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<nettime> Sao Pauolo and the Africans
Olu Oguibe on 27 Jun 2000 05:49:45 -0000


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<nettime> Sao Pauolo and the Africans


Dear friends,

On Wednesday, May 17, a call went out to the international contemporary art 
community from Sandra Antelo-Suarez, editorial director of the art magazine, 
Trans, in New York , to solicit support for the Chief Curator of the 25th 
Bienal of Sao Paulo, Ivo Mesquita. Ivo, who was in charge of contemporary 
art in the previous biennial under Paulo Herkenhoff, was removed from his 
position a day before over misunderstandings with the president and board of 
the biennial.  Over the next few days, signatures, calls and entreaties 
poured in from around the world to request that Ivo be restored to his 
position. Exactly a week later, on Thursday, May 25, Ivo Mesquita responded 
with a note of gratitude, announcing that he had, indeed, been restored to 
his position, thanks to the campaign.

Given that a short while ago, the same kind of campaign had failed to return 
Whitney Museum curator Thelma Golden to her position as chief curator of 
Whitney 2000, this was a rare and perhaps unprecedented accomplishment. It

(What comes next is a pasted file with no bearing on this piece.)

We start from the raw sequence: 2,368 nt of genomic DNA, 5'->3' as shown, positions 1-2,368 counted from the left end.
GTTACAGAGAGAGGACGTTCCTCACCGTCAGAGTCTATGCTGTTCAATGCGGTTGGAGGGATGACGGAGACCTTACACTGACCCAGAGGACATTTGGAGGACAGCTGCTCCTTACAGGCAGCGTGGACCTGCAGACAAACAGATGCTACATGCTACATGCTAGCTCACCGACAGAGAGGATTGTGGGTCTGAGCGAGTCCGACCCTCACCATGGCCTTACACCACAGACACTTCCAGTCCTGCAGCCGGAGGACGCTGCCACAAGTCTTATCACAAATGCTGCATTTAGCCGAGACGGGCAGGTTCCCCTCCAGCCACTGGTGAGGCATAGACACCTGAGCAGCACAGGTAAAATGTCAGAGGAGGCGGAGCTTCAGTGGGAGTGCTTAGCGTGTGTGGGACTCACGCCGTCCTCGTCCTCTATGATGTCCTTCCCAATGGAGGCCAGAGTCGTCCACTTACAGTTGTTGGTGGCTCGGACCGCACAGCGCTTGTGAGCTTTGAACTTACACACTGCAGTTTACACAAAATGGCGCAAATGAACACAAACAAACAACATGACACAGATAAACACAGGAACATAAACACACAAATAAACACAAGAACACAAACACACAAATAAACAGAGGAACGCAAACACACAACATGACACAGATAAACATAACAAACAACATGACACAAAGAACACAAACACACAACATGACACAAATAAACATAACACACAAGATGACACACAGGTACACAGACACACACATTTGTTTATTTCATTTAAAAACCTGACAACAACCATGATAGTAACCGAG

indicated that such campaigns are indeed worthwhile, even occasionally 
effective, and perhaps that politicians and bureaucrats are sometimes more 
amenable to positive flexibility than their counterparts in the art 
business.

One finds this positive turn a most auspicious moment to call attention to 
another regrettable development that might otherwise go unnoticed, namely 
that as Chief Curator, Mr. Mesquita has decided not to invite an African 
curator to curate the African contribution to the 25th Sao Paulo Bienal. 
Instead, he has gone back on the laudable practice begun by Paolo Herkenhoff 
at the last biennial, and by all indications has appointed European curators 
to oversee African participation at the forthcoming biennial.

This sad turn of events is unfortunate for several reasons, the first being 
that it seems to imply that Ivo finds it more comfortable, perhaps, to work 
with Europeans rather than entrust such enormous responsibility to an 
African. One may not speculate further on this point.